That said, if you have other ideas about algorithmically setting interest rates autonomously, I think that’s awesome!
Thank you to everyone for sharing your thoughts on the proposal. It is now time to go vote, you can find the Snapshot here: Snapshot
We fully support the launch of stablecoin GHO. The use of GHO in isolation mode will allow users to borrow while keeping thee GHO collateralized and reducing risk. It will also increase the utility of stkAAVE, which is an incentive to help secure the Aave Protocol by increasing the protocol’s Safety Module.
We are looking forward see the adoption of decentralised GHO increase while maintaining the security of the Ethereum Network. This will especially benefit the Aave DAO both the security and the protocol revenue. It will be the base stablecoin used in the Aave ecosystem.
tl;dr: make GHO stronger by adding a ‘PSM 2.0’
GHO will need some structure like Maker’s PSM, which has proven itself crucial to maintaining stability and liquidity in Dai. As a reminder, Maker’s PSM hardcodes an exchange rate of 1 DAI to 1 USDC. Arguably, this is a bit too simple.
An improved PSM could increase resilience in a few ways:
Better diversify PSM reserves: multiple PSMs with different asset risks could be used.
Programmatic risk control: Maker-style PSMs are static and don’t adapt if risks of PSM assets materialize. For instance, if a PSM asset broke peg or got frozen, the entire protocol including other PSMs would be affected negatively. For static PSMs, the only way to adapt is through (slow) governance, whereas risk control could be encoded programmatically.
Coordinated PSM strategies: different static PSMs don’t ‘talk to each other’. This is a problem because a good risk control strategy should know the global health of all PSMs to be able to adjust policy accordingly. A dynamic PSM policy could overlay many facilitators that each perform PSM roles.
Contingency pricing: why hardcode the PSM exchange rate at 1:1? If severe shocks to PSM reserves lead to a shortfall, the remaining reserve assets could be managed instead of depleted. A dynamic PSM that prices for this contingency would keep the protocol’s balance sheet alive and give the stablecoin a better chance to survive and stabilize into the future.
Launching a new stablecoin is a chance to build in a better PSM, which could autonomously support stability and liquidity to the best abilities of the protocol, given its state of health.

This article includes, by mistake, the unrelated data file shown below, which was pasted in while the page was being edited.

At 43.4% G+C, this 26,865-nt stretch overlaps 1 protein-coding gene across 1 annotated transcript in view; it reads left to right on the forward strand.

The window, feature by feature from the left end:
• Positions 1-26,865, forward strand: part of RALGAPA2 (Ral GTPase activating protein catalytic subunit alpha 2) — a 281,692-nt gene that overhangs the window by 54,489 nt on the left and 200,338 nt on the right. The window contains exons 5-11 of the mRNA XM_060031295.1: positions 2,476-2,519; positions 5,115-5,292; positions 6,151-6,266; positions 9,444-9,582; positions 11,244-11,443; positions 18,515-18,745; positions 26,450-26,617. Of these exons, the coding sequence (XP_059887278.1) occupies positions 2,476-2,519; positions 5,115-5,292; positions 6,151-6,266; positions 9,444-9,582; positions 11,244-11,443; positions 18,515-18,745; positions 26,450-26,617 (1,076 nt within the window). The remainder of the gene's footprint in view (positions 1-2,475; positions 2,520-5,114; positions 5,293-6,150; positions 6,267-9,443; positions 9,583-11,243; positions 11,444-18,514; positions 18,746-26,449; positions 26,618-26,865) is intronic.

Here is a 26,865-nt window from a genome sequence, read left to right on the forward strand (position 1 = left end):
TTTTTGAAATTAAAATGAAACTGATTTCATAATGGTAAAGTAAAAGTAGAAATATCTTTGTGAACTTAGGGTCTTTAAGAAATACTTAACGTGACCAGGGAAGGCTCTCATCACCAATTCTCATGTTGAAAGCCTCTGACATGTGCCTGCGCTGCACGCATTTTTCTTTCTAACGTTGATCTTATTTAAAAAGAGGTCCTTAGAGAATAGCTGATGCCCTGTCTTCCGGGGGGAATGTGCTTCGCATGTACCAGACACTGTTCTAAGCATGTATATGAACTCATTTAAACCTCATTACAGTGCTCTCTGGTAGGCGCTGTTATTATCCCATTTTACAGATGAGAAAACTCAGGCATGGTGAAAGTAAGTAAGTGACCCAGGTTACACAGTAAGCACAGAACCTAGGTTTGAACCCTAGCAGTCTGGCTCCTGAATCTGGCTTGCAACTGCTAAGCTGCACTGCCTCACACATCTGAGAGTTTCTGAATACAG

We have developed such an improved PSM design (or an automated “primary market” for minting and redeeming stablecoins) from first principles as part of Gyroscope. Reach out to us with any questions. We would be excited to work with Aave to develop stronger stablecoins.
You can find details about our design in a recent talk, a full paper and implementation will also be released soon.
Something that came up in my mind.
If we really want a decentralized stablecoin, then this stabelcoin shouldn’t be backed (or at least not that much) by another stablecoin like USDC or USDT. We all know what happend to tornado.cash and what USDC and USDT (had to do) did to those addresses that have been using tornado. This isn’t decentralized at all when one institution can decide if the stables i am holding are legal so i can use/transfer them or freeze them because they think something illegal happend. Its either everything or nothing.
I would prefer to see GHO being overcollaterized but not too much backed by the other. Also doesn’t make sense. I also don’t want my Euros which may be shitty being backed by another shitty USD currency.
DAI already went that way which is bad if you ask me.
The only ones doing it right are RAI and LUSD, but they don’t have enough liquidity. Lets be like Aave, permissionless and not centralized and controllable by another instance.
I don’t like to see the phrase “Credit Score” anywhere near the subject of minting debt. I would like to see some clarity on the potential minting power of a facilitator. If it is at all possible for an entity to mint uncollateralized GHO, I can’t cast my vote in favor of this proposal.
Wen airdrop ??? I’m kidding.
We really need some stablecoin independant from centralised token, as we are in danger with DAI and the USDC collateral we need to be decentralized as much as we can to avoid any bankster/ centralised government dictatorship . I dream a day when all stablecoin will be peg to BTC/ ETH is place of the USD volatile shitcoin. actually BTC is stable, ETH will become more stable with the merge and POS and the fiat currency should be peg to them as the old gold system.
when the GHO will take birth ?
You have to keep in mind that GHO will mostly (at least its looking like that for now) be backed by USDC and USDT. But if the community agrees that we are having a cap here we could lead the way to decentralisation. Its all up to us all.